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Fox shareholder sues Rupert Murdoch, other directors over 2020 election coverage


Tennis – US Open – Mens Final – New York, U.S. – September 10, 2017 – Rupert Murdoch, Chairman of Fox News Channel stands before Rafael Nadal of Spain plays against Kevin Anderson of South Africa. REUTERS/Mike Segar/File Photo

A Fox Corp (FOXA.O) shareholder sued Chairman Rupert Murdoch and four other board members on Tuesday, saying they failed to stop Fox News from reporting falsehoods about the 2020 U.S. presidential election that damaged its credibility and prompted lawsuits.

Shareholder Robert Schwarz alleged in the lawsuit filed in Delaware Chancery Court that the directors breached their duties to ensure that Fox followed its own ethical standards and avoided reputational risk, and instead sought to keep supporters of former U.S. President Donald Trump tuned in.

“FOX knew – from the Board on down – that Fox News was reporting false and dangerous misinformation about the 2020 Presidential election, but FOX was more concerned about short-term ratings and market share than the long-term damages of its failure to tell the truth,” he said in the lawsuit, which did not say how many shares he owned.

A Fox representative did not immediately respond to a request for comment.

The lawsuit seeks damages for the company from Rupert Murdoch, his son and Fox Chief Executive Lachlan Murdoch, and fellow directors Chase Carey, Roland Hernandez and Jacques Nasser. It also seeks unspecified corporate governance reforms.

Schwarz said the board’s failure to act on “red flags” subjected the network to defamation claims by two voting technology companies that Fox reported were involved in a conspiracy to steal the U.S. presidential election from Trump.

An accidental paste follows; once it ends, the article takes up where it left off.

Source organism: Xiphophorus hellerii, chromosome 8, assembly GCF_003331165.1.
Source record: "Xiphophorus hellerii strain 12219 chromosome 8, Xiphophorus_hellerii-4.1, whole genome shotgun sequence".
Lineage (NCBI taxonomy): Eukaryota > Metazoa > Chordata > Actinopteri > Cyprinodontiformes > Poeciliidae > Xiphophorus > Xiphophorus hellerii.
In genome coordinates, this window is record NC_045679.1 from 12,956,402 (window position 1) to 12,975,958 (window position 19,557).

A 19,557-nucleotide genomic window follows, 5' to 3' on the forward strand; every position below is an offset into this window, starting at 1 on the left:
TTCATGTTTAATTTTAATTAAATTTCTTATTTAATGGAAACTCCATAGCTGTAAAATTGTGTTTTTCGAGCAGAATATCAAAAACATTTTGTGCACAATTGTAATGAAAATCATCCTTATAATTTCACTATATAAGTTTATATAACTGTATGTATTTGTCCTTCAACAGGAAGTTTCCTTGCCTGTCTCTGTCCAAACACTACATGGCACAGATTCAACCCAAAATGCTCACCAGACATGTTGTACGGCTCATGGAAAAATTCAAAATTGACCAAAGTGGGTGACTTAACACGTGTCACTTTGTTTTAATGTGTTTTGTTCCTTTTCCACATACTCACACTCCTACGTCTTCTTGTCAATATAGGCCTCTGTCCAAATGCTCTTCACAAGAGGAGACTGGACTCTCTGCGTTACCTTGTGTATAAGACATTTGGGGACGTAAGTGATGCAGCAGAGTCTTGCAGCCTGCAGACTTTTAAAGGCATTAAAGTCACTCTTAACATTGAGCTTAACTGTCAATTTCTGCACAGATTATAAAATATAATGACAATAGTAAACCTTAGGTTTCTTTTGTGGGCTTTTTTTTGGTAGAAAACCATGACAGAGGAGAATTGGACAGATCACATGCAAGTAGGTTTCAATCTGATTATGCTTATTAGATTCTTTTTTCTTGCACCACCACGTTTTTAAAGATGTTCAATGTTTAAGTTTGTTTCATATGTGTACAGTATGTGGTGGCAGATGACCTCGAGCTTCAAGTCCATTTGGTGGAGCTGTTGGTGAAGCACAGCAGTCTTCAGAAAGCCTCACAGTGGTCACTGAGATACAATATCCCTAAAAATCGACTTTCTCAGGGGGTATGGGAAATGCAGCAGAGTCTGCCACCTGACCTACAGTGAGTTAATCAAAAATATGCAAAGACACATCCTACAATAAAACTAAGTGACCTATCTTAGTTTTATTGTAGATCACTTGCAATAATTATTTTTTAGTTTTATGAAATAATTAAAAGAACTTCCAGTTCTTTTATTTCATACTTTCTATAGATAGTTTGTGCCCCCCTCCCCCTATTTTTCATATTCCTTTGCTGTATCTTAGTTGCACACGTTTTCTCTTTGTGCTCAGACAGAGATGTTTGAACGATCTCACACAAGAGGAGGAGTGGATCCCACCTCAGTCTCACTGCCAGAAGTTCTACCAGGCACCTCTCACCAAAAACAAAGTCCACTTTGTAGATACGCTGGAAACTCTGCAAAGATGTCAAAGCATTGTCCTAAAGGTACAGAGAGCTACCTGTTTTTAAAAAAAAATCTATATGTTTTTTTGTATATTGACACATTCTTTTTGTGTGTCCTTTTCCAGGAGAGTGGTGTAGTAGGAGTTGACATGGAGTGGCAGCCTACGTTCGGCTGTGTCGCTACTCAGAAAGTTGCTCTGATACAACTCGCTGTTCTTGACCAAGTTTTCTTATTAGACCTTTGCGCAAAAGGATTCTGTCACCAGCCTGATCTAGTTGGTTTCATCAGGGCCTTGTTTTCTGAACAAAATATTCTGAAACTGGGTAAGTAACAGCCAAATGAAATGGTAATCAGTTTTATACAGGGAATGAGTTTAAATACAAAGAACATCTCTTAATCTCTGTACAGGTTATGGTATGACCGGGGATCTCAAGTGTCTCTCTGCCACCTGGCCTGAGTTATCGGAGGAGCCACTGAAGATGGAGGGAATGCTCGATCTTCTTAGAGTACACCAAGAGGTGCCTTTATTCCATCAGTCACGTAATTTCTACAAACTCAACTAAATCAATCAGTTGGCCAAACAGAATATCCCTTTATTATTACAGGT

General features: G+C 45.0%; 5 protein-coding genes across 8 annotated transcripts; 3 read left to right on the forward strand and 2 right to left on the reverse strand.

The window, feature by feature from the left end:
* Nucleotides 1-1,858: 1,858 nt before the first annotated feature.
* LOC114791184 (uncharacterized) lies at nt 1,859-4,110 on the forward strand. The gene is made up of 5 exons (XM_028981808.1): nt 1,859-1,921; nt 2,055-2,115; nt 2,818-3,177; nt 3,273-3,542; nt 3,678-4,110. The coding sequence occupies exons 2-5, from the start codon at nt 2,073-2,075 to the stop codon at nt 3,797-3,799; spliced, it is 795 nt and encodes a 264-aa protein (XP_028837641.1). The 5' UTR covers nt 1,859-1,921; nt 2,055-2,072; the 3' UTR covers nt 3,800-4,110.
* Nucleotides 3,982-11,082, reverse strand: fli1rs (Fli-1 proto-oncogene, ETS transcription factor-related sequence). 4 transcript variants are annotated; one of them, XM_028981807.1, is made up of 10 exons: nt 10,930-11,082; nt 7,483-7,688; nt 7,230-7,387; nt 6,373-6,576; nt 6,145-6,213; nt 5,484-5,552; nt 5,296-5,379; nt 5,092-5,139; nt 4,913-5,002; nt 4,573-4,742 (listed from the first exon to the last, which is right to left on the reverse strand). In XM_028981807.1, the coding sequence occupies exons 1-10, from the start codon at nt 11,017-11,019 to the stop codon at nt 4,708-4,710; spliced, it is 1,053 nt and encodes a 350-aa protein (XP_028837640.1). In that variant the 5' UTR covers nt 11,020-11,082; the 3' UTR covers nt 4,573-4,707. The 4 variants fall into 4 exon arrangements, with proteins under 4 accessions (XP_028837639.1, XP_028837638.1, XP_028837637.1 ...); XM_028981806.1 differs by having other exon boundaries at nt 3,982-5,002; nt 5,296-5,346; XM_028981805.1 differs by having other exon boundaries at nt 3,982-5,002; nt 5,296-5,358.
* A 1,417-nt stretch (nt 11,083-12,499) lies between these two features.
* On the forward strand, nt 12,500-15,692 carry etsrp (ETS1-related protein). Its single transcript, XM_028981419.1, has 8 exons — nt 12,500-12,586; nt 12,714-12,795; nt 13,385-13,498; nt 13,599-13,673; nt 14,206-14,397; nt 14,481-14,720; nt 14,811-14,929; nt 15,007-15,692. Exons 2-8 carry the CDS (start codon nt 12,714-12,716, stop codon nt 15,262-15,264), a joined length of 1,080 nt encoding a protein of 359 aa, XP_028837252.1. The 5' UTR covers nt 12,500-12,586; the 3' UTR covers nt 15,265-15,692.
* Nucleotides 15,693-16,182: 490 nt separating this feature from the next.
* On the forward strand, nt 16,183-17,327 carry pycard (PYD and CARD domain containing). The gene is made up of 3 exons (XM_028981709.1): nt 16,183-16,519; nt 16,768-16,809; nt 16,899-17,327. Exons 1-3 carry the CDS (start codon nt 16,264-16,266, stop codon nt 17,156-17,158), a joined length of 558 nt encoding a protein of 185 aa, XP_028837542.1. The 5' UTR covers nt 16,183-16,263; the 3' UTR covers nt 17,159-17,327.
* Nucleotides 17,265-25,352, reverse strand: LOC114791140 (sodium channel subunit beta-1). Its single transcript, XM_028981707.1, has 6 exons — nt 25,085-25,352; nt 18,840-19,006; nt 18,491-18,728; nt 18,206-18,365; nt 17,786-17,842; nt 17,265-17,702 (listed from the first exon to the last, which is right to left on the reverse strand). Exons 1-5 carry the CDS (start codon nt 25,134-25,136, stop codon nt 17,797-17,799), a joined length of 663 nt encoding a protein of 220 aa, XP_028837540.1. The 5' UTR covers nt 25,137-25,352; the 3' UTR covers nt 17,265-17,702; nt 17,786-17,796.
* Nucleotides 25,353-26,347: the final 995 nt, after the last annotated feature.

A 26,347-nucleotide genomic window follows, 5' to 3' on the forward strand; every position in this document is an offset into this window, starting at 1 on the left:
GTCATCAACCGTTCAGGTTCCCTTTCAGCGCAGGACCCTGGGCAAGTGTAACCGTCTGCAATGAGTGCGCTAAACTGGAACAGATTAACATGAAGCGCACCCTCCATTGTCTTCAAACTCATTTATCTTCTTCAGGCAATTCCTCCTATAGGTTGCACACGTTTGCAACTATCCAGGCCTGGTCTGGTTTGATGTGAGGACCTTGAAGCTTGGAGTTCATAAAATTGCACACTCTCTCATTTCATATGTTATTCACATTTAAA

Together, the two lawsuits by Dominion Voting Systems and Smartmatic USA seek damages totaling $4 billion.

The trial in the Dominion case is scheduled to begin in Delaware Supreme Court with opening statements on Monday and is expected to last five weeks.

Dominion alleges that Fox destroyed its business by knowingly airing false claims that its ballot counting machines were used to flip the results of the 2020 election. Fox has argued that election-rigging claims by Trump and his lawyers were inherently newsworthy and protected by legal doctrines concerning press freedom.

In March, a trove of exhibits in the lawsuit became public, including emails and statements in which Rupert Murdoch and other top Fox executives said the claims made about Dominion on-air were false.

The shareholder lawsuit cited filings in the Dominion lawsuit, which said Murdoch had acknowledged under questioning from Dominion lawyers that some Fox hosts had “endorsed” the idea that the election was stolen. Murdoch said in the deposition he believed Biden won fairly.

The case is Schwarz v. Murdoch et al., No. 2023-0418, Delaware Chancery Court.